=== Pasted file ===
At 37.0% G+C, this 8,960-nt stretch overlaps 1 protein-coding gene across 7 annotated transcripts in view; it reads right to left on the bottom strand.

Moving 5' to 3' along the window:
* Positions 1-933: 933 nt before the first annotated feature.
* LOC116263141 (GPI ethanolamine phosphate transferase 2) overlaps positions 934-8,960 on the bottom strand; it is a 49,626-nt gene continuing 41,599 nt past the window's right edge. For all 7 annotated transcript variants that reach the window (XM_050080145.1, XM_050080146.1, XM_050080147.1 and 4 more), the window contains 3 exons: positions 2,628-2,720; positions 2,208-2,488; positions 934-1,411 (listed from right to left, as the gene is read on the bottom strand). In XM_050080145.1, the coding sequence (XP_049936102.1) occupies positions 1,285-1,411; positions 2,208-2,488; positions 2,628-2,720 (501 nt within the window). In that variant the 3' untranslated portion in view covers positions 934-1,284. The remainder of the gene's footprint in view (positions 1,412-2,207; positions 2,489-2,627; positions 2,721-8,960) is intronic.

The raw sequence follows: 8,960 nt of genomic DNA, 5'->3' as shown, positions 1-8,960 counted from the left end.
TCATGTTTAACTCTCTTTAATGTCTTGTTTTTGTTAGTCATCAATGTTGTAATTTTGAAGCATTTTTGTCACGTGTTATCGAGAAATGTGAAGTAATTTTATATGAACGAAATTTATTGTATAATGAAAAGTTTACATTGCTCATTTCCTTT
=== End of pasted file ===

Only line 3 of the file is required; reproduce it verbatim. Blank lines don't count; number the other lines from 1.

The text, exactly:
* Positions 1-933: 933 nt before the first annotated feature.